On leaving the waterfall, we found a much easier way out. A short 2 minute walk down a wide, level path brought us back out behind the parked van. We're so competent sometimes.

Greville Falls

This one was easy. Turn north in Greville and follow the road to North Greville. It turns to gravel and begins to wind uphill. As we rounded a bend we saw it. Right beside the road sits a utility pole. We got out and walked up to a short ledge. Beneath us lay a water course pouring itself through several large boulders. Kris found a tricky way to the bottom for a better photo and then we were back on the road.

Ward's Falls GPS Data Attached

Ward's Falls is actually on the Diligent River, and was the only real hiking we had to do. Starting from the trailhead we followed this level 3.5 km trail as it meandered along the river. It crossed the river at about 13 different points along the way. Having an easy time of it, we reached the falls in about 40 minutes. The waterfall itself is pretty boring. The real entertainment lies above the falls and justifies the existence of a wooden ladder bolted to the rocks.

Ward's Falls pours itself out of a cavern formed by the high cliffs leaning overhead. I felt like a little boy when I peeked into that dark cave. Me and Kris put on our water shoes and started to explore. The river trickles through this dark cave and is both shallow and deep in places. Wading through some cold, waist-deep water brought us to another small water spout. With Kris' help I was able to scramble straight up it, water splashing in my face. Picking our way along the rock face brought us to the end. A deep pool fed by a rushing water spout pouring from sunlit hole. We could have climbed all the way out if it hadn't been wet, steep and slimy. We had to settle for a photo that numbed my toes.

We haven't even seen all the waterfalls to be found in the area, but it was still a rewarding weekend. With some maps and a little research, you can find some of these yourself. If you need directions, I just may be able to help.

Used with permission

GPS beta (UTM)

East Bass River Falls - 0439020E 5035391N

Economy Falls - 0428116E 5033011N

Greville River Falls - 0378628E 5031985N

Harrington Falls - 0412390E 5034107N

Hidden Falls - 0402626E 5031291N

Londonderry Falls - 0452017E 5037437N

North River Falls (Cobequid) - 0415354E 5031532N

Ward's Falls - 0388938E 5033431N

West Bass River Falls - 0436189E 5034339N

West Moose River Falls - 0405785E 5031889N


Along the 209 secondary highway, from Parsboro, as well as along route 2 from glenhome in the economy region and 5 islands communities.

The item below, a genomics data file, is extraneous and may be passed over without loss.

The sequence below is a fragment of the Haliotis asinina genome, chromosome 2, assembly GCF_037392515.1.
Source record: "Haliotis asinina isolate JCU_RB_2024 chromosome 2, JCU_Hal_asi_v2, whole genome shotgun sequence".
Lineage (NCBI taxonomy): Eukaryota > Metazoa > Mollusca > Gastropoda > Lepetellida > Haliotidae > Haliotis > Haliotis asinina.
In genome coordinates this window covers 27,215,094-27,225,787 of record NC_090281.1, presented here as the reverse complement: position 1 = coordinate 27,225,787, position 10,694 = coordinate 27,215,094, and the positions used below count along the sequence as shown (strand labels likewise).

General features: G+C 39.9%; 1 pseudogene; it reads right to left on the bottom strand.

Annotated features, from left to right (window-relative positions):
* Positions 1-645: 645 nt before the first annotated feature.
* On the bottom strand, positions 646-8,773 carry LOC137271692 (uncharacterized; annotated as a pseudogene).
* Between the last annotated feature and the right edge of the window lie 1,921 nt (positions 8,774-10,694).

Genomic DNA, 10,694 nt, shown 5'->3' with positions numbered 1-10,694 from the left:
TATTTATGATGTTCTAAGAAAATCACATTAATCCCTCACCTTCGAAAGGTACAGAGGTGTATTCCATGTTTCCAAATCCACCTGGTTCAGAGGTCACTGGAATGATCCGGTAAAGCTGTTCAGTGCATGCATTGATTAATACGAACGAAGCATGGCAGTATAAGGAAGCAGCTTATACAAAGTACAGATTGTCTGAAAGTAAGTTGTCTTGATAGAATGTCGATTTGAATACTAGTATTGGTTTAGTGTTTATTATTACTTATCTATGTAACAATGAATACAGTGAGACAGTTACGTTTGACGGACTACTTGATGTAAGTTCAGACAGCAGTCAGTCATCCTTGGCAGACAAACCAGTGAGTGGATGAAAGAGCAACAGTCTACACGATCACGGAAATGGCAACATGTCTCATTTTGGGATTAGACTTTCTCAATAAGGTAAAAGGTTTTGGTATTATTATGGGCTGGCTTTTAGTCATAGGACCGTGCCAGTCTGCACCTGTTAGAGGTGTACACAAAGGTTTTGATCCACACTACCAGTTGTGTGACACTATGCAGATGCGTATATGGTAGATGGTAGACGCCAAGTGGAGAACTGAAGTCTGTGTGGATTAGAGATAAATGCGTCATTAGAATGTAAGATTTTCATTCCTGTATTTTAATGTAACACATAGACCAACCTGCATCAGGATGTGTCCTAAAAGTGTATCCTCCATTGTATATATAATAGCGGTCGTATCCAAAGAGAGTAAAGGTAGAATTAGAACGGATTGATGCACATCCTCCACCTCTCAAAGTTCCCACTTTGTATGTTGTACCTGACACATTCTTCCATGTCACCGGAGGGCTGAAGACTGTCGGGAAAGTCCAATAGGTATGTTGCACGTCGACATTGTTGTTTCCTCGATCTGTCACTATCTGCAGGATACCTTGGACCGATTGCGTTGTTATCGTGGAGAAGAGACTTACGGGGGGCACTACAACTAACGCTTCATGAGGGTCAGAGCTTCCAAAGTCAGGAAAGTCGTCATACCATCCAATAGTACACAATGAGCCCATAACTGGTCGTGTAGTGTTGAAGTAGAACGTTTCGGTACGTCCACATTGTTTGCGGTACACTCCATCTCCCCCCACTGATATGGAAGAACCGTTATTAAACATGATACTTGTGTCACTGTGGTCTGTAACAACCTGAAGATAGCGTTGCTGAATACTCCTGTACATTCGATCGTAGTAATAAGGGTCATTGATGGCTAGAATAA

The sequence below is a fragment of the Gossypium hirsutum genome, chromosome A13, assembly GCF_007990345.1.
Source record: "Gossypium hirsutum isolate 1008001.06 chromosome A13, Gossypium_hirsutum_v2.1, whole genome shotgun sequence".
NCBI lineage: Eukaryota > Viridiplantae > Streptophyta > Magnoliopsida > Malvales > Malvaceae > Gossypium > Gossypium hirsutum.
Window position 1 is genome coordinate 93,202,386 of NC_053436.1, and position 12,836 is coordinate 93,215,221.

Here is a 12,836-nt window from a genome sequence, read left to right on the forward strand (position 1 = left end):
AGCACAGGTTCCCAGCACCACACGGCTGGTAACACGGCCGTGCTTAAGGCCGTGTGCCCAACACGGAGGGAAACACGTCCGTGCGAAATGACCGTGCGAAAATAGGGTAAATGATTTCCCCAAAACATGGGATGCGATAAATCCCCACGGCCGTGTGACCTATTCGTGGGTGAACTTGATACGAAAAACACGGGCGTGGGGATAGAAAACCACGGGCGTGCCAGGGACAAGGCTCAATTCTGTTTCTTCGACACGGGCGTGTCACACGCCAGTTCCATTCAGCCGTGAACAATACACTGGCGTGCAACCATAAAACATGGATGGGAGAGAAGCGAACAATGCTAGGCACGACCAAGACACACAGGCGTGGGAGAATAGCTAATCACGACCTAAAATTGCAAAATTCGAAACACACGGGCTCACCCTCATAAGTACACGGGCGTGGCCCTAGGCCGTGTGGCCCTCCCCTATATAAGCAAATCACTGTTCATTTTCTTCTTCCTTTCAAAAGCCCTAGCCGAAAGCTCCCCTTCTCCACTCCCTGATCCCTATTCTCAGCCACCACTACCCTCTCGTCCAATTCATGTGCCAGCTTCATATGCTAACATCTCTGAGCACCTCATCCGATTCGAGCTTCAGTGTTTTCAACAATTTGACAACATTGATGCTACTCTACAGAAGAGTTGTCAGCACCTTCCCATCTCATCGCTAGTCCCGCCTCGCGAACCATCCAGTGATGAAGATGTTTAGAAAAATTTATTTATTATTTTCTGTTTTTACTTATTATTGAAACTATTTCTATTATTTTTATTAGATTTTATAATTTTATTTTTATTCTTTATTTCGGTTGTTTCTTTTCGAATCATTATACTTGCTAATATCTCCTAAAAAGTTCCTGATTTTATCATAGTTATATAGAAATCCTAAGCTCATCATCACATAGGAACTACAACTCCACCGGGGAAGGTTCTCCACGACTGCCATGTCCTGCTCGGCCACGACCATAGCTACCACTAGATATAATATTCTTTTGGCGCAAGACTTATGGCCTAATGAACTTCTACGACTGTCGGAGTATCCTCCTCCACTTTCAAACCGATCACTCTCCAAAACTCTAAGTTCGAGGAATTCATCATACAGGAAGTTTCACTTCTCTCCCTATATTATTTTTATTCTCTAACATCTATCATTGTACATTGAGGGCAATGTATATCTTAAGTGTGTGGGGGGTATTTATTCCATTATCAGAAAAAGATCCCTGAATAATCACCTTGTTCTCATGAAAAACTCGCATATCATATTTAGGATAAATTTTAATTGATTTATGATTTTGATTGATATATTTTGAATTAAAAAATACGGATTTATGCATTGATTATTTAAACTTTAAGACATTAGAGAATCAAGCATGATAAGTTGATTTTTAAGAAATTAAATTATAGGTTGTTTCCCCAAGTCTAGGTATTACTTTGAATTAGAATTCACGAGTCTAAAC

Please check the bottom of the Description (above left; click) for the author's written directions.

Post a Review

Please  Sign-In  or  Register for free in order to post reviews


(a) Click Wiki Edit This Page to get placed in edit mode

(b) When finished, your update is available to view as draft

     (click wiki update pending in trail to see draft)

* note: editors are notified and must approve the change
Download Gps
By The Happy WandererPosted By: The Happy Wanderer  - Thu May 06 20:47:48 UTC 2010 This trail was given a rating of 5 out of 5 stars This trail was given a rating of 5 out of 5 stars This trail was given a rating of 5 out of 5 stars This trail was given a rating of 5 out of 5 stars This trail was given a rating of 5 out of 5 stars Upside Well I know most of these falls

1st picture is north river
2nd is economy
3rd unknown to me
4th unknown to me
5th is Harrington
6th is ward falls
7th is hidden falls
8th is londerry
By SeascaperPosted By: Seascaper  - Thu Jun 04 00:29:33 UTC 2009 This trail was given a rating of 5 out of 5 stars This trail was given a rating of 5 out of 5 stars This trail was given a rating of 5 out of 5 stars This trail was given a rating of 5 out of 5 stars This trail was given a rating of 5 out of 5 stars Upside Density of waterfalls in such a small geographical area
Downside Some are obscure and hard to find (which can be a good thing too) Comment I've been to all of these except for the Bass River series. My favorite happens to be North River Falls but as noted above, each has their own unique features and are all worth a visit. I believe access to Harrington River Falls has become much more hampered since poster originally visited. There is now a huge clearcut area off the Lynn Valley Rd. and the trail head is very hard to find. When we found it in mid-summer 07 it was located at the far end of the clear-cut off to the right. We tried to move some trail tape around so it was more visible for anyone looking for the path. Unfortunately, I don't have GPS coordinates to pinpoint it but will try to get back there this summer to doso. I'm adding a couple of photos here too: one of Londonderry Falls and one of Hidden Falls... but it would be nice if we could label our photos to give a description.
By cfleming26Posted By: cfleming26  - Tue Aug 12 18:48:31 UTC 2008 This trail was given a rating of 4 out of 5 stars This trail was given a rating of 4 out of 5 stars This trail was given a rating of 4 out of 5 stars This trail was given a rating of 4 out of 5 stars This trail was given a rating of 4 out of 5 stars Upside I've also been searching out some waterfalls throughout this area...I've hit 18 in NS to date and started in May 2008.
I'm wondering how long ago you, Kris and Matt set out on this adventure??
Downside I was very much looking forward to Harrington Falls however we could not find it this past Sunday (Aug 10). We did make it to Lynn Rd however they were doing logging out there and we're wondering if they have taken out the trailhead. Just wondering if anyone has been there this year??
Also, West Moose River Falls were unfound as well but we plan to try again. Hoping to hit as many as possible in NS.
Comment Hope you can help...

Copyright © 2001 - 2018